Better Abstractions

A common complaint about Object-Oriented Programming (OOP) is that classes can make simple data hard to deal with: “I don’t want a DirectoryList object, I just want a list of strings.” I would say this is not a flaw inherent in OOP but rather in the way it is commonly used. “Encapsulation” and “data hiding” encourage creation of abstract interfaces completely divorced from their underlying implementation, even when that underlying implementation is in fact very simple. The problem is that abstract interfaces usually only provide a tiny subset of the operations one might potentially want to perform on the data hiding behind them.

What we have, essentially, are interfaces that abstract “down” to increasing levels of speficity, farther and farther away from the data themselves. Wouldn’t it be better if we could abstract “up,” choosing the representation of the data based on what we want to do with it? For example, take a very common, very general case: a collection of data elements with similar structure. There are only a few basic operations we are likely to perform on such a collection:

  1. Add an item
  2. Remove an item
  3. Modify an item
  4. Sort the items based on some criteria
  5. Find one or more items that satisfy certain criteria
  6. Perform agregate calculations on the items (max, min, etc.)

This is the genius of SQL: it provides the first three with simple commands, INSERT, UPDATE, and DELETE; and the last three with the multipurpose SELECT. An SQL query looks the same regardless of how big the data set is or what algorithm is used to index it. Unfortunately, this idea has never quite made it into general purpose programming languages.

Ultimately, it shouldn’t matter whether data are stored in an array in local memory or on a cluster of relational database servers located across the internet. The things we want to do with the data remain the same. A compiler should be able to translate abstract operations on collections into the actual work needed to perform them in a specific implementation. Ideally, we could just start feeding data into the system and let the compiler choose the most efficient implementation, switching over automatically when the collection becomes too big for a particular method. This is similar to the way Common Lisp (and other languages) automatically switch to arbitrary-precision integers when a calculation grows too large for fixed-width integers.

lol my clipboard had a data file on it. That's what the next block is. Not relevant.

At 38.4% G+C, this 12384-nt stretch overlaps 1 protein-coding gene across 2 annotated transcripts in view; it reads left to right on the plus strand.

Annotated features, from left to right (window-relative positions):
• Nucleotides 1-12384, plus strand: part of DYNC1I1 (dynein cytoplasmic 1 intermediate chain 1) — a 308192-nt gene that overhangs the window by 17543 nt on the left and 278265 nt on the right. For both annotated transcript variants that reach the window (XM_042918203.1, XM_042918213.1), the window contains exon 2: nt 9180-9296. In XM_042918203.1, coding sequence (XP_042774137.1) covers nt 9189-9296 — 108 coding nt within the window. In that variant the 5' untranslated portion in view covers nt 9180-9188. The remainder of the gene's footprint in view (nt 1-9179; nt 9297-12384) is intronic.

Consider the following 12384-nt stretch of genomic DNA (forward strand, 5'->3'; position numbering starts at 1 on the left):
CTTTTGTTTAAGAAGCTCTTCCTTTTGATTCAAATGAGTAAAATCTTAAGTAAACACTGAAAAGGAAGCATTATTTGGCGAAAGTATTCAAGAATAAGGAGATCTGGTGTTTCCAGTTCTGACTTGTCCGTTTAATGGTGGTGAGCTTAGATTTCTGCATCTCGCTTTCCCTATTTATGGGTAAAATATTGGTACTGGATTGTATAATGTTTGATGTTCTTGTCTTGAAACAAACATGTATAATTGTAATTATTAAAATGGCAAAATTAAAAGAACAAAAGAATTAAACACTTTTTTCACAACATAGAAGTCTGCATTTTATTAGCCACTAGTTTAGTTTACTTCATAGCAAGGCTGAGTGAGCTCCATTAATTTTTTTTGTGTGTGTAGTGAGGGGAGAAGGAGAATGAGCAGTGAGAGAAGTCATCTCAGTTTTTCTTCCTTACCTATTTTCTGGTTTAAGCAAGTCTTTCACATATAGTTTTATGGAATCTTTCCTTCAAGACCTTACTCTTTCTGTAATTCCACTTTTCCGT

For an example of this, I turn, strangely enough, to one of the hairier aspects of Perl: tied variables. Basically, a tied variable looks and behaves exactly like one of Perl’s built-in data types (scalar, array, or hash table) when you use it, but it is actually an object that calls methods in response to the operations performed on it. For example, the Tie::File module represents a file as an array of strings, one per line. Delete an item from the array, and you remove a line from the file. Same with insertion, modification, and sorting. Presto! A complete random-access file library that doesn’t require the user to learn a new interface. The implementation does not load the whole file into memory, so it is efficient even for very large files. Iterating over lines in a file used to require a special syntax unique to files; with Tie::File it can be done with standard Perl control structures that iterate over lists.

The even more ambitious Data::All module attempts the same thing in a more general way: tying any external data format (CSV, RDBMS, Excel spreadsheets…) to standard Perl data structures. It’s still alpha code, but the idea is brilliant.

In short, I would like object-oriented interfaces that abstract data towards its simplest possible representation rather than the most specific representation. I do not want objects that limit what I can do with the data they contain.

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